Harvest surgical site infection following coronary artery bypass grafting: Risk factors, microbiology, and outcomes

Division of Infectious Diseases, Department of Medicine, St. John Hospital and Medical Center, Detroit, MI, USA.
American journal of infection control (Impact Factor: 2.21). 05/2009; 37(8):653-7. DOI: 10.1016/j.ajic.2008.12.012
Source: PubMed


Our goals were to evaluate the risk factors predisposing to saphenous vein harvest surgical site infection (HSSI), the microbiology implicated, associated outcomes including 30-day mortality, and identify opportunities for prevention of infection.
All patients undergoing coronary artery bypass grafting (CABG) procedures from January 2000 through September 2004 were included. Data were collected on preoperative, intraoperative, and postoperative factors, in addition to microbiology and outcomes.
Eighty-six of 3578 (2.4%) patients developed HSSI; 28 (32.6%) of them were classified as deep. The median time to detection was 17 (range, 4-51) days. An organism was identified in 64 (74.4%) cases; of them, a single pathogen was implicated in 50 (78%) cases. Staphylococcus aureus was the most frequently isolated pathogen: 19 (38% [methicillin-susceptible S aureus (MSSA) = 12, methicillin-resistant S aureus (MRSA) = 7]). Gram-negative organisms were recovered in 50% of cases, with Pseudomonas aeruginosa predominating in 11 (22%) because of a single pathogen. Multiple pathogens were identified in 14 (22%) cases. The 30-day mortality was not significantly different in patients with or without HSSI. Multivariate analysis showed age, diabetes mellitus, obesity, congestive heart failure, renal insufficiency, and duration of surgery to be associated with increased risk.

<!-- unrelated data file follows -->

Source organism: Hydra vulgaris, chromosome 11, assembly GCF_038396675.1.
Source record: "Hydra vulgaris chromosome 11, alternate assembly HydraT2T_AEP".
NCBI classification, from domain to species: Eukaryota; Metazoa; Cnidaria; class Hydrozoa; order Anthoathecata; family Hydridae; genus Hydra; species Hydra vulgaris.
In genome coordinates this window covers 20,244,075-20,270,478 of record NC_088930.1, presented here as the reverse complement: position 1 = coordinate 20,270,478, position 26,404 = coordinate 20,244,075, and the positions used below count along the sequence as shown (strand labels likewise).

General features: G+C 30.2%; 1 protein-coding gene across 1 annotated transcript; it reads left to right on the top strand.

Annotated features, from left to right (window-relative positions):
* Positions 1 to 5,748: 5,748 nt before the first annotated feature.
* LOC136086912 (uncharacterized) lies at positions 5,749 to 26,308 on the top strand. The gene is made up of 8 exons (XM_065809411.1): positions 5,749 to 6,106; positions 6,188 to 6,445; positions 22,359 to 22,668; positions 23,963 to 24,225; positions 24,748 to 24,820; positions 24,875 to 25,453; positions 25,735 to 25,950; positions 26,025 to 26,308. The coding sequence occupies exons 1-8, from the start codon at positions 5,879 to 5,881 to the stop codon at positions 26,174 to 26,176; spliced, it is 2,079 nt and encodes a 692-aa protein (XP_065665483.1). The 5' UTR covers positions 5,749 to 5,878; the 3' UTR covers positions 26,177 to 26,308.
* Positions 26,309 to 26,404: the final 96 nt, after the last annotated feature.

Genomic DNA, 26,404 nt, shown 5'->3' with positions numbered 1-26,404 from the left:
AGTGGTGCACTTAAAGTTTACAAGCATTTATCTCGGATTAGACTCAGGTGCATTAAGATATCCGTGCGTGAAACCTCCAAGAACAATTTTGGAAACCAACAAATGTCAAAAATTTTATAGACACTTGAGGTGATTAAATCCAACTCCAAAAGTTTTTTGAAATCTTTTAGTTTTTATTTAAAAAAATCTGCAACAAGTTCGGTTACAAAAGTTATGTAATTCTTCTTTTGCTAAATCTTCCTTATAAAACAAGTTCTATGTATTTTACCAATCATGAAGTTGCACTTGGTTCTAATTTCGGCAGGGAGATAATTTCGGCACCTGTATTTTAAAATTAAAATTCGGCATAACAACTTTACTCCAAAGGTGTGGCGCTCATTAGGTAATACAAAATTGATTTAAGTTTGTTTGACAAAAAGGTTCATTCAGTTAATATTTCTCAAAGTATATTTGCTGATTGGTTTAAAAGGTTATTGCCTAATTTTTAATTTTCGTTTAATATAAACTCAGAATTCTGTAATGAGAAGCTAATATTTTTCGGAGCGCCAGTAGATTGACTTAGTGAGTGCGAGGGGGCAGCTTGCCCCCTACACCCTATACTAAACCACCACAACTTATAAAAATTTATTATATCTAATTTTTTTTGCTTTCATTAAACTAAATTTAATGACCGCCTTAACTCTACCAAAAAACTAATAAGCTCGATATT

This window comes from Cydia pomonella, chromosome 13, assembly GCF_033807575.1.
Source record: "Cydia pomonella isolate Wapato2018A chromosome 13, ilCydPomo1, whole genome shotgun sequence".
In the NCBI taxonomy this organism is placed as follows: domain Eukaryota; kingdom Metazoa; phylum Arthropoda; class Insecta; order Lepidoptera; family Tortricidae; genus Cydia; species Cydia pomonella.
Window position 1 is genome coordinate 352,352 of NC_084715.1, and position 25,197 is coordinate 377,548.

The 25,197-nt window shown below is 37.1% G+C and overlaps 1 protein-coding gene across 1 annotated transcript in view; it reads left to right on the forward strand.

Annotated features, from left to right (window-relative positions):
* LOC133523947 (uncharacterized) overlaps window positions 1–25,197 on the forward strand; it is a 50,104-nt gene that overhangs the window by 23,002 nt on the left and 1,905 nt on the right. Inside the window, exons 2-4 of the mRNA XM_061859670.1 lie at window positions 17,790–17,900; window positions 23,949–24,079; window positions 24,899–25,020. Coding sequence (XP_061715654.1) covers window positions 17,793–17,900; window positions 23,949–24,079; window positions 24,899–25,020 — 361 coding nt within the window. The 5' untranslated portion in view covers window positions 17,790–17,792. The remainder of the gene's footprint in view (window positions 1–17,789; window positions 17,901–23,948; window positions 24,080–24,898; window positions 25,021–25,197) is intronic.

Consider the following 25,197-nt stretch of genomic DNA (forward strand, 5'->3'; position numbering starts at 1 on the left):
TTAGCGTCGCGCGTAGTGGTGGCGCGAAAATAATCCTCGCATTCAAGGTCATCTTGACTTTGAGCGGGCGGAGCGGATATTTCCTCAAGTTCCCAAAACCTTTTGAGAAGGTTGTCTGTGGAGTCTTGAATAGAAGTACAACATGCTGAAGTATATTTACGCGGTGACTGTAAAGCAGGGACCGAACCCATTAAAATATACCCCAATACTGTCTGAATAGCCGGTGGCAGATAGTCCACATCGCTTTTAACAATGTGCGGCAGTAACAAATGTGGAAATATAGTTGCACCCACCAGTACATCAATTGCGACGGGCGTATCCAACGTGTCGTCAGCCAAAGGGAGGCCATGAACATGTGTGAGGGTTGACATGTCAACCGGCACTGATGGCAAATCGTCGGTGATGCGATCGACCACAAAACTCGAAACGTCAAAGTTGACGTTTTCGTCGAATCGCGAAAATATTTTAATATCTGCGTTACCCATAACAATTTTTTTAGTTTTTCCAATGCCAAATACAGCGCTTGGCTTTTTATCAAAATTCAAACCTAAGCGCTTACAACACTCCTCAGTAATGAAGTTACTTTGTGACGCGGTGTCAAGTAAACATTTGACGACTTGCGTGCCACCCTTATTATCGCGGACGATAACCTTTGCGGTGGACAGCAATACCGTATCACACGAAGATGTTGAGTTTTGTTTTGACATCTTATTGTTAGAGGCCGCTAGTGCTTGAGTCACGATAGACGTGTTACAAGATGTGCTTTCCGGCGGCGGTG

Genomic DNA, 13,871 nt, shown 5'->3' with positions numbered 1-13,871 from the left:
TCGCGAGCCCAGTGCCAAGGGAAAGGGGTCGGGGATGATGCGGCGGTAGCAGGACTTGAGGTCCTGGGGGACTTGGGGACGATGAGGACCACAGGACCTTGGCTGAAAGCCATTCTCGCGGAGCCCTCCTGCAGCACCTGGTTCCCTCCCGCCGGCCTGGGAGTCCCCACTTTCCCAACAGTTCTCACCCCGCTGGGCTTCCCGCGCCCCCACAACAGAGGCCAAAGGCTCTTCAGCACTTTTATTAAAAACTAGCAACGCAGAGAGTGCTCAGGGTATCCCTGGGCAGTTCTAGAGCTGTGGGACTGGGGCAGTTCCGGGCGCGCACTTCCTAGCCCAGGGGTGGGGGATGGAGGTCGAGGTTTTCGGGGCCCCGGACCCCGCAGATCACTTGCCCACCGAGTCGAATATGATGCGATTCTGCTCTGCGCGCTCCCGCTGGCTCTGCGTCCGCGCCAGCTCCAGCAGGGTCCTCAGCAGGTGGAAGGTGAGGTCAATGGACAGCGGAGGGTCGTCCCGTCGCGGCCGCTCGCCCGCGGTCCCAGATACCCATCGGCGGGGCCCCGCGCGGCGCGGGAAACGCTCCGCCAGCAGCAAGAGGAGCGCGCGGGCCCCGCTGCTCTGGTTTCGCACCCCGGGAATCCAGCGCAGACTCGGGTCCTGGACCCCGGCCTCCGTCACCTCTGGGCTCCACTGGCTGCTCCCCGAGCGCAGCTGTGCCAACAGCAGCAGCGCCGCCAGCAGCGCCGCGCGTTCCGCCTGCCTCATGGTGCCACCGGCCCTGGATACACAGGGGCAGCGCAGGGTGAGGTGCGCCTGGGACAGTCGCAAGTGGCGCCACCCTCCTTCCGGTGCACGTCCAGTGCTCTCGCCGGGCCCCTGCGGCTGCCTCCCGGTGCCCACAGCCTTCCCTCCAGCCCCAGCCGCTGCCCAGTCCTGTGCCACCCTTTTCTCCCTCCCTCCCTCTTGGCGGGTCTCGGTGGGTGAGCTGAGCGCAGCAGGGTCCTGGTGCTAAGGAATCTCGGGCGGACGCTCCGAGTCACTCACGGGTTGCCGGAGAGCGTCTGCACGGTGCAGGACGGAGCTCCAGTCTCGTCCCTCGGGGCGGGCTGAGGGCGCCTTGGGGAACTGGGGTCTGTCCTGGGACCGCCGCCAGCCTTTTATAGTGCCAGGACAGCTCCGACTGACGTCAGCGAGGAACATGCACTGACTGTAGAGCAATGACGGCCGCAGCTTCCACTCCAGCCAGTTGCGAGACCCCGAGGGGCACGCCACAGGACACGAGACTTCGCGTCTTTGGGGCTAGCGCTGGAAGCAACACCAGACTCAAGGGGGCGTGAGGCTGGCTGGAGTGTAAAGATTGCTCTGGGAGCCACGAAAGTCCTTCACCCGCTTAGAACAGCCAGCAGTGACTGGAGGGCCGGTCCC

Diabetes mellitus, obesity, congestive heart failure, renal insufficiency, and duration of surgery were associated with increased risk for HSSI. S aureus was the most frequently isolated pathogen.

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